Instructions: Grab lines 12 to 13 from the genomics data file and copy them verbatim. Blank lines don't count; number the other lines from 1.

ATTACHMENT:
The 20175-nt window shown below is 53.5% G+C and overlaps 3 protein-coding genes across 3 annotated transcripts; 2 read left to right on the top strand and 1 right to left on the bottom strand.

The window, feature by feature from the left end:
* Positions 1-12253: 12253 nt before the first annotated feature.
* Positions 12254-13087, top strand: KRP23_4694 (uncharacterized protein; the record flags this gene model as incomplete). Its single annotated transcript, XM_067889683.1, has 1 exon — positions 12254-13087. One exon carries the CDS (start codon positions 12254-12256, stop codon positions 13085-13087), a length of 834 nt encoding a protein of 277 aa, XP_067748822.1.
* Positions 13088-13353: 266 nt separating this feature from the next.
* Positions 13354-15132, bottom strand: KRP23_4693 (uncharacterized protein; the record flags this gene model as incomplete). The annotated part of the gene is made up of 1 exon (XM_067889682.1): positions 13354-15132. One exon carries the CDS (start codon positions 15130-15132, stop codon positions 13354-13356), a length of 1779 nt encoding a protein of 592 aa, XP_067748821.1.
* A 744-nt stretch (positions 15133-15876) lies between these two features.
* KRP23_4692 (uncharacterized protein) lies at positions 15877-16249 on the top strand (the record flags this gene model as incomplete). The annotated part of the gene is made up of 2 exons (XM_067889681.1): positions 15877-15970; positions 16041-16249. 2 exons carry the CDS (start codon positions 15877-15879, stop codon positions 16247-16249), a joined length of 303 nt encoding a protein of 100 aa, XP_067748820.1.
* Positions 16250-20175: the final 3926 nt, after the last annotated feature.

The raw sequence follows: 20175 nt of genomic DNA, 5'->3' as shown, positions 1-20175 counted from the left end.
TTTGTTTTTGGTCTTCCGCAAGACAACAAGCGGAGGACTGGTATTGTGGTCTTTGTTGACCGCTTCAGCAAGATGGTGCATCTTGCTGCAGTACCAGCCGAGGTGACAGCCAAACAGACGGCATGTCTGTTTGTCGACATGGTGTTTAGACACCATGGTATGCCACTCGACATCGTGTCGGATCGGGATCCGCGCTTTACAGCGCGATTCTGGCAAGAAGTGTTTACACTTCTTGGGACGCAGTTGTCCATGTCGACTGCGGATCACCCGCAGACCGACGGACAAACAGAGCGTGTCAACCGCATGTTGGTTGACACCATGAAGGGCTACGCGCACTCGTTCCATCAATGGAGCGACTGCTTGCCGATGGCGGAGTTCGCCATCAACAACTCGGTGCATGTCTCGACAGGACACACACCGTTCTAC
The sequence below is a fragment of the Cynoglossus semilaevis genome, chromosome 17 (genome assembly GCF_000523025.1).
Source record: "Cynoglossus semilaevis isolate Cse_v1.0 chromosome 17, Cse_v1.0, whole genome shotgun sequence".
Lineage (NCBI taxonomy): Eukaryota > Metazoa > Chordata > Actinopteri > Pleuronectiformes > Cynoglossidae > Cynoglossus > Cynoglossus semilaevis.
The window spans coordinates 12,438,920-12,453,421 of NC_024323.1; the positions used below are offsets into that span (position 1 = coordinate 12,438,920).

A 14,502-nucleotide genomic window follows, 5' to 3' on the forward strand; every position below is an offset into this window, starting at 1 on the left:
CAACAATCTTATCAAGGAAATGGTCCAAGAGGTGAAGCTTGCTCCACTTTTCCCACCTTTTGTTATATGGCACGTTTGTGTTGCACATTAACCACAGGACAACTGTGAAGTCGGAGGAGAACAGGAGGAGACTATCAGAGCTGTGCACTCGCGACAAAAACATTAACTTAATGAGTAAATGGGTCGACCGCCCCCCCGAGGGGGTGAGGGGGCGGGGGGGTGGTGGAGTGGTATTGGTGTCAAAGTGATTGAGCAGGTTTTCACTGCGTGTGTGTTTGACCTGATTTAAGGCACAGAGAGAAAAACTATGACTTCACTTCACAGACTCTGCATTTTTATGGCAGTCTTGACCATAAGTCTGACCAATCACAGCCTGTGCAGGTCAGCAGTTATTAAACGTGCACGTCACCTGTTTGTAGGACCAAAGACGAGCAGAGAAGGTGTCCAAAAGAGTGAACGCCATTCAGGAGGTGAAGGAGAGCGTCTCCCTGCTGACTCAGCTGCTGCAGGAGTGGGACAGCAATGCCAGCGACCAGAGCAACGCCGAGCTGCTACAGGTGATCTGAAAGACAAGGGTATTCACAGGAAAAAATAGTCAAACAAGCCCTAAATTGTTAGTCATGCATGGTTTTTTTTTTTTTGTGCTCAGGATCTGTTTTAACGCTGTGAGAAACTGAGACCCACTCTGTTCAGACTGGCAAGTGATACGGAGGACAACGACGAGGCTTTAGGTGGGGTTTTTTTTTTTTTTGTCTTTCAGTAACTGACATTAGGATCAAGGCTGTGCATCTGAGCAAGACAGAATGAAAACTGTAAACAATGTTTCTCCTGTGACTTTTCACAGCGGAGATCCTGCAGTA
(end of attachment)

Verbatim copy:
The sequence below is a fragment of the Cynoglossus semilaevis genome, chromosome 17 (genome assembly GCF_000523025.1).
Source record: "Cynoglossus semilaevis isolate Cse_v1.0 chromosome 17, Cse_v1.0, whole genome shotgun sequence".